Outside of Spike Lee, in the past 15 years, no two directors have taken more chances on screen than best friends Robert Rodriquez and Quentin Tarantino. Each has had both commercial and critical success with earlier work, but it seemed to act as a prelude for the cinematic experience of 2007, the exhilarating “Grindhouse.”
The much-hyped homage to 1970s cinema, “Grindhouse” seemed destined to be a midnight fixture, in the vein of “Rocky Horror Picture Show.” The experience not only includes a double-feature but also four “faux” trailers, which are also uproariously funny and perverse.
In Rodriquez’s “Planet Terror,” a poisonous gas has been unleashed from a military base on a small Texas town, initially infecting them and later turning them into zombies. Led by the vicious Lt. Muldoon (Bruce Willis), the soldiers are seeking payback for a botched military assignment that left an entire platoon infected. But a small group of uninfected survivors, led by El-Ray (the sensational Freddy Rodriquez) and go-go dancer, Cherry (Rose McGowan), tries to defeat the walking dead and escape the town.
Meanwhile, there’s a cheating wife, a suspecting husband, dueling brothers, flesh-eating zombies, a mysterious hero and an amputee’s explosive emergence. By the conclusion of “Planet Terror,” you’ll feel as if you’ve come to the end of a long rollercoaster ride as Cherry morphs from a one-leg killing machine to a post-apocalyptic Harriet Tubman.
Tarantino’s film, “Death Proof,” tells the story of a scarred Stuntman, Mike (Kurt Russell), who stalks innocent women for his perverse pleasure. He drives a car that has been reinforced, which gives him the ability to survive any crash; hence, his vehicle is death-proof. He stumbles upon a local radio personality, Jungle Julia (Sydney Tamilia Poitier), who is hanging out with her girls at a local bar. Arlene (Vanessa Ferlito) is suspicious of Stuntman Mike. “Are you afraid of my scar,” Stuntman Mike asks Arlene. “No, it’s your car, she replies. Unfortunately, her intuition is correct but too late to save her and her friends.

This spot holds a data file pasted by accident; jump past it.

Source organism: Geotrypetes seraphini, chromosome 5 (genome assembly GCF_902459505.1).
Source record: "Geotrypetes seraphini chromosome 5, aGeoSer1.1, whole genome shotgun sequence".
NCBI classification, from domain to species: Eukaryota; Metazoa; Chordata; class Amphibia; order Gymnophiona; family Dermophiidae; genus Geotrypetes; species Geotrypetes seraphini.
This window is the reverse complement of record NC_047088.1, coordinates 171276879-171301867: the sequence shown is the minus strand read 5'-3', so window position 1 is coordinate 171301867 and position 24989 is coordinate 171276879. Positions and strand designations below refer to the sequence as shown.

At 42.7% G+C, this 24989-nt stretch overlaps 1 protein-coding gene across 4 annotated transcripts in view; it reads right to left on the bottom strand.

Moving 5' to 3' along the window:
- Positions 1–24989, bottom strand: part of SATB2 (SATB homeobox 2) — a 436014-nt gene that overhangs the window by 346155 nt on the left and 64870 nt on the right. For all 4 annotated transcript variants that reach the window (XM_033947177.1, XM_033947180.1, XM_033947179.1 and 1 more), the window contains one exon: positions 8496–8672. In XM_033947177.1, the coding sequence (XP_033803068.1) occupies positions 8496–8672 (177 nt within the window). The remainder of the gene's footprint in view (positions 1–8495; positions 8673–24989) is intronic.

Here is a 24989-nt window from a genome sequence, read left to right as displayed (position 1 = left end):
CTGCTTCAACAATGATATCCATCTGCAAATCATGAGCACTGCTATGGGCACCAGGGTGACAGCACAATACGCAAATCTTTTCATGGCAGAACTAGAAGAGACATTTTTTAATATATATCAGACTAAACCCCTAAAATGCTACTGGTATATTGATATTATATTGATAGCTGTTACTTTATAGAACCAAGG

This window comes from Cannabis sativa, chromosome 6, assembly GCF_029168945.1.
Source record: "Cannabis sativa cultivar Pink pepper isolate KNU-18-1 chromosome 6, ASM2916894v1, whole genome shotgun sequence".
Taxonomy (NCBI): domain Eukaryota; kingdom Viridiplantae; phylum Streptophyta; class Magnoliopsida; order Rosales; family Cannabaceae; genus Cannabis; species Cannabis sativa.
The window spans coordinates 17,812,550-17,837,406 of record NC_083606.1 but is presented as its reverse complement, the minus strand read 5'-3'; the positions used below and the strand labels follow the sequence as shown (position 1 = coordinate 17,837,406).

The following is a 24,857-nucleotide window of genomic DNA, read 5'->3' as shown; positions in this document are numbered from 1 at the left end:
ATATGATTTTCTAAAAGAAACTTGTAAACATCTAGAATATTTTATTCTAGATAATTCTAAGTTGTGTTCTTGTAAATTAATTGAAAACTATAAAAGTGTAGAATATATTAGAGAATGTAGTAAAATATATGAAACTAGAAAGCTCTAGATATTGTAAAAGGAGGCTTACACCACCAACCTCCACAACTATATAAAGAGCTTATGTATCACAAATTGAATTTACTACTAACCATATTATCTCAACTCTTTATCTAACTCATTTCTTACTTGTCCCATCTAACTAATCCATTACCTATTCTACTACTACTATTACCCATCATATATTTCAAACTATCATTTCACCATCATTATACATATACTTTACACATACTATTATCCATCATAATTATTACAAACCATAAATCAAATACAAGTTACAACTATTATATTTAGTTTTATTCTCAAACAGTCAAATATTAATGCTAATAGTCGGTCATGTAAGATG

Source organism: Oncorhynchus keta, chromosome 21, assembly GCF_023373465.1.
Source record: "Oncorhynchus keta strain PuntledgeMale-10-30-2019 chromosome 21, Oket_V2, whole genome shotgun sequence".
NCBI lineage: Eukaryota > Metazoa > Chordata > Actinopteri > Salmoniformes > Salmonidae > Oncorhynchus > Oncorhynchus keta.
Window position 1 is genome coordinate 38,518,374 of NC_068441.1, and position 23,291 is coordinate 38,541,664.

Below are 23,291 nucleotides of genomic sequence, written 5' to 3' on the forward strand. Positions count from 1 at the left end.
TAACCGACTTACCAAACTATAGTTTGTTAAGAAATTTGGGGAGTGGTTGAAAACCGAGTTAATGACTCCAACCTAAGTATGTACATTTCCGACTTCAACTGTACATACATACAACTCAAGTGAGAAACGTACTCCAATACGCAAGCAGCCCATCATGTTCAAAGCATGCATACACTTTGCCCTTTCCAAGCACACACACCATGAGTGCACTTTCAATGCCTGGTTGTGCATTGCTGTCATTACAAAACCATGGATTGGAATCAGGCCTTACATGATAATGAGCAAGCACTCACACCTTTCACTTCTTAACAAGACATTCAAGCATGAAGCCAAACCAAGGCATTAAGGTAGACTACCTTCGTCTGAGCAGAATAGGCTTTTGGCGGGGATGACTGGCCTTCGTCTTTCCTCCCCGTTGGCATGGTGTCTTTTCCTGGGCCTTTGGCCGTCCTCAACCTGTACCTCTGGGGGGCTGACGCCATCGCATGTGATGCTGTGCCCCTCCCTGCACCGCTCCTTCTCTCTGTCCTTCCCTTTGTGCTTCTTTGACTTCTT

Fast-forward several years later, and another crew of ladies, featuring the feisty and colorful Kim (Tracie Thoms), adventurous Zoë (real-life stuntwoman Zoë Bell) and Abernathy (Rosario Dawson). Zoë is interested in buying a car, when they catch the attention of the lecherous Stuntman Mike. Kim and Zoë are to “Death Proof” as Jules (Samuel L. Jackson) and Vincent (John Travolta) were to “Pulp Fiction.” What starts off another story of women in peril becomes a thunderous display of sisterhood, in a major way. The film features some of the most amazing stunt work ever captured on film.
“Grindhouse” is full of over-the-top effects, campy, colorful dialogue and larger-than-life heroes and villains. Rodriquez captures the honor and sheer audacity of “Desperado;” Tarantino matches him with the ferocity of “Reservoir Dogs” and the pro-feminist fervor of “Kill Bill.” The two together give viewers a visceral jolt that has not been witnessed at theaters in a long time.
No matter what other films are released this year, none will match the rush and excitement of “Grindhouse.” To call it a mere film is a disservice; Rodriquez and Tarantino have reached back into their past to give filmgoers cinematic hope for the future.